Johannesburg - Australia's rugby players believe their winless run at Loftus Versfeld and not the negative outburst by injured team-mate Quade Cooper is the most important obstacle to overcome in Saturday's Rugby Championship cash against South Africa.
The challenges are piling up for coach Robbie Deans's squad, which was already missing a string of senior players to injury and had been blasted for its erratic form before Cooper's untimely criticism from the sidelines through messages on Twitter about the "toxic environment" in the camp.
To convincingly answer the critics - and stave off further pressure for him to be replaced by Reds coach Ewen McKenzie - Deans must lead Australia to a first win in their history over South Africa at the intimidating Pretoria stadium.
"Oh mate, it's going to be tough," young flanker Michael Hooper said on Tuesday. "South Africa at Loftus is going to be really good to play. We haven't won there and that's a challenge and a chance to make history so, you know, we're really excited."
The Wallabies have won just once in nearly 50 years on the South African highveld and faces a Springbok team also hurting after a poor start under new coach Heyneke Meyer.
But that historic Australian success was under Deans two seasons ago when Kurtley Beale, who could be in line to replace Cooper at flyhalf this weekend, kicked a match-winning penalty in the dying seconds in Bloemfontein.
And although the Wallabies began this year's southern hemisphere championship with home and away losses to the world champion and top-ranked All Blacks, they scrambled for come-from-behind victories over both South Africa and newcomers Argentina at home in their past two games.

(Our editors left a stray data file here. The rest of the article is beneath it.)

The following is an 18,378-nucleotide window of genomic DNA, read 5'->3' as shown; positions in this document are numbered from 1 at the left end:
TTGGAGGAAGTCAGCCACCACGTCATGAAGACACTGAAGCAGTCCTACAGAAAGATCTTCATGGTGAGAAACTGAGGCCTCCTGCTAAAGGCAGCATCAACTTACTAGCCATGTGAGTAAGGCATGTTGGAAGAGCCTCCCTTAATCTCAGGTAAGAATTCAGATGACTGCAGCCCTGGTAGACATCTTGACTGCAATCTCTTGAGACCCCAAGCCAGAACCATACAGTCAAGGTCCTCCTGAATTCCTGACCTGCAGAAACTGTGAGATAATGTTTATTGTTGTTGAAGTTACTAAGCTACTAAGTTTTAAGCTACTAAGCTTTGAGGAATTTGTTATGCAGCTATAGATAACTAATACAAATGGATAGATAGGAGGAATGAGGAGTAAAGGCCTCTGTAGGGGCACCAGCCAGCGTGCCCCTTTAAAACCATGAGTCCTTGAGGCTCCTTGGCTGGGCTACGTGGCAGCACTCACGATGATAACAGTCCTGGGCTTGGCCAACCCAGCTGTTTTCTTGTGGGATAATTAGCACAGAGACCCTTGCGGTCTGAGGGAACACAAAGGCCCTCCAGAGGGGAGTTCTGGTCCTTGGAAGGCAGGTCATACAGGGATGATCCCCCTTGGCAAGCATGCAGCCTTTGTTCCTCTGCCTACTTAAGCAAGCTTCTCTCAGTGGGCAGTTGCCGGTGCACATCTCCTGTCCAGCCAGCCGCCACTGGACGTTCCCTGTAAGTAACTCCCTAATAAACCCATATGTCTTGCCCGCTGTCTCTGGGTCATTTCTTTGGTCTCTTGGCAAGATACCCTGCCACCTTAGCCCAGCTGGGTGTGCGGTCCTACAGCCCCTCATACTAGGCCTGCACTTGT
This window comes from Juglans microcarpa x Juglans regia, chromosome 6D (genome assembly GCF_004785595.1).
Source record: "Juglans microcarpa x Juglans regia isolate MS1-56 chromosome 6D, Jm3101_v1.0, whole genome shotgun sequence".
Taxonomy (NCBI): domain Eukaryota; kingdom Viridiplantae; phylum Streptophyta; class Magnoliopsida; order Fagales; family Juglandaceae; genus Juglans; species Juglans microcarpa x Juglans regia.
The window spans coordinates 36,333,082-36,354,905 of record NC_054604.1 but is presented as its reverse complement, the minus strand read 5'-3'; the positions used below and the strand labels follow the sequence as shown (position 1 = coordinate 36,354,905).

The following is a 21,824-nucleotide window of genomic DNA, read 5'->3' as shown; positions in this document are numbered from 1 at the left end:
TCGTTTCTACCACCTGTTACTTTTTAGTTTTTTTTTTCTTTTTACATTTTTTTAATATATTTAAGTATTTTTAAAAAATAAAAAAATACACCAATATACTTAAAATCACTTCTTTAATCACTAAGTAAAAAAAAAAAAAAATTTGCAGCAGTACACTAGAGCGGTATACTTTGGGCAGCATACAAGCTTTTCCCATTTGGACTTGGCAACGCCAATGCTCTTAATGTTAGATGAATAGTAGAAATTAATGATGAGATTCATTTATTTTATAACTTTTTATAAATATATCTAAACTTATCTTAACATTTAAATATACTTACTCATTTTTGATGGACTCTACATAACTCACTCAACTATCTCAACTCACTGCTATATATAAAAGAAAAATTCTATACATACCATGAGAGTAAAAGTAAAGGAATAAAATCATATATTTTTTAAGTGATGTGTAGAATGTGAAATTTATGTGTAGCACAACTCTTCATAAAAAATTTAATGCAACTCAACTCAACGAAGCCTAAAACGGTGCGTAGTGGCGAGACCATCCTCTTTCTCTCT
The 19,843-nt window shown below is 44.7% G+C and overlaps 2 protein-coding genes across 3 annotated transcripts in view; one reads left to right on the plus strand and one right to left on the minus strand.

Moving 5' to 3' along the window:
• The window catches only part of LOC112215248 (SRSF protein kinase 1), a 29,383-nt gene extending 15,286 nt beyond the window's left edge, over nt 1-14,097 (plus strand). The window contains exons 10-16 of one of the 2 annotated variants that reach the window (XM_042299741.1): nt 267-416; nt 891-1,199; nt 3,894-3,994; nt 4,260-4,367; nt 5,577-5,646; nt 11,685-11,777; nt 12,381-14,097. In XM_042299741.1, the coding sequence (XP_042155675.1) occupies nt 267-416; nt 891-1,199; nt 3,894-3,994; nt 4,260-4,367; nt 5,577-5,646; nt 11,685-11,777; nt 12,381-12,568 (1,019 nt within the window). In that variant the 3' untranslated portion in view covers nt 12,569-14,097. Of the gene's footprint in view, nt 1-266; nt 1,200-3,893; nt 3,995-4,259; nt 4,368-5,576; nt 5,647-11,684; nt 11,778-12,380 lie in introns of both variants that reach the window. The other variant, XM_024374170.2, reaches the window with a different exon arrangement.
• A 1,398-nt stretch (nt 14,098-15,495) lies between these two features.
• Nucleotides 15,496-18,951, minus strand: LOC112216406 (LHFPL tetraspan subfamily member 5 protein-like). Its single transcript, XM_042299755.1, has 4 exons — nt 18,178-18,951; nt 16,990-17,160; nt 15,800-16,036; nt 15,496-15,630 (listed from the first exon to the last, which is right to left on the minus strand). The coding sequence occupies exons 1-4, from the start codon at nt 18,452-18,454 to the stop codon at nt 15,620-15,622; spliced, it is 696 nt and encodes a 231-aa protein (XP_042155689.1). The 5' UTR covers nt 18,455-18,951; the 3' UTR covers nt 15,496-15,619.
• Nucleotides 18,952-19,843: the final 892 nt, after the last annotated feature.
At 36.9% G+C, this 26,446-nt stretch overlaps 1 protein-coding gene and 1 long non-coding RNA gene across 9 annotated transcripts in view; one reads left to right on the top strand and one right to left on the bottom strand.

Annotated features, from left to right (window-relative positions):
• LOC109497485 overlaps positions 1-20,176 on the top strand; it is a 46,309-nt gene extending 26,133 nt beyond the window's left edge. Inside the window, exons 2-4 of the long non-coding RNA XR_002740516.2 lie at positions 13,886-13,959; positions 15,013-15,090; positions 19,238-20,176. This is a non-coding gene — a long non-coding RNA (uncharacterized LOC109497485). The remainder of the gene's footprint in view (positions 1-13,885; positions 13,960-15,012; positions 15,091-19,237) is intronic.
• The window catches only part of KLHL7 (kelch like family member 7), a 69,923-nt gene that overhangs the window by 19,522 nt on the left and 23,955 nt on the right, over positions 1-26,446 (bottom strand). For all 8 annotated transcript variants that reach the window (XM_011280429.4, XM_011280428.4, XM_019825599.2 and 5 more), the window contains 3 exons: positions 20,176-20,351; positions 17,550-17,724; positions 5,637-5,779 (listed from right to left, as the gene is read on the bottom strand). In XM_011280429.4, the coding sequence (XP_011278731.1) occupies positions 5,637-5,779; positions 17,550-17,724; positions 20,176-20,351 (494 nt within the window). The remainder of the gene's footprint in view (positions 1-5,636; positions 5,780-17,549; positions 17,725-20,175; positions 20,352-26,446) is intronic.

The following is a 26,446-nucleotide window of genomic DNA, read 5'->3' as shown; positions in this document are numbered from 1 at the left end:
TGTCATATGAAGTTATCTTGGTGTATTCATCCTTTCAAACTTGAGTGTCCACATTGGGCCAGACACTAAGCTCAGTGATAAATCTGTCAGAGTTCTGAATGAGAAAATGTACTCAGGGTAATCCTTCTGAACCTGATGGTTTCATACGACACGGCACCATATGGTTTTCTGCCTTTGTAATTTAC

The Springboks and Pumas have also lost to the All Blacks, leaving Australia second in the inaugural four-team tournament.
Minus the troublesome Cooper, who is waiting to have knee surgery, Australia's squad arrived in South Africa last week, giving players more than a week to acclimatise to the altitude and - maybe more importantly - prepare away from the criticism and distractions back home.
"I think obviously there's other issues going on with the management and coaches or whatever, but the guys are just focused on what we want to do," loose forward Dave Dennis said in Johannesburg.
Despite the public challenges from Cooper and other commentators outside the group over the style of rugby played under Deans, the late rallies to beat the Springboks and Argentina's Pumas might also have galvanised the squad for the remainder of the tournament.
"We were under the pump a fair bit after two losses there against the All Blacks," utility back Berrick Barnes said. "You know that (wins over South Africa and Argentina) relieved a bit of pressure but also created a bit of confidence in the side that you know we can hold on in those tight ones, and we were pushed down to the wire against Argentina again, so tradition kind of says these are pretty tight, these kind of games."
Beale, normally a fullback, and Barnes will vie for the problematic No 10 jersey on Saturday, while Cooper's immediate future with the national team will come under further scrutiny after his statements that he doesn't want to be involved in the current setup.
The talented but inconsistent New Zealand-born flyhalf had already been linked with a move to rugby league to join up with good friend and New Zealand international Sonny Bill Williams, despite assurances that he would stay with the Reds in Queensland.
Along with his stinging criticism of the Deans-led Wallabies and the entire Australian Rugby Union administration, Cooper tweeted at the weekend: "I want to play with my brother @SonnyBWilliams."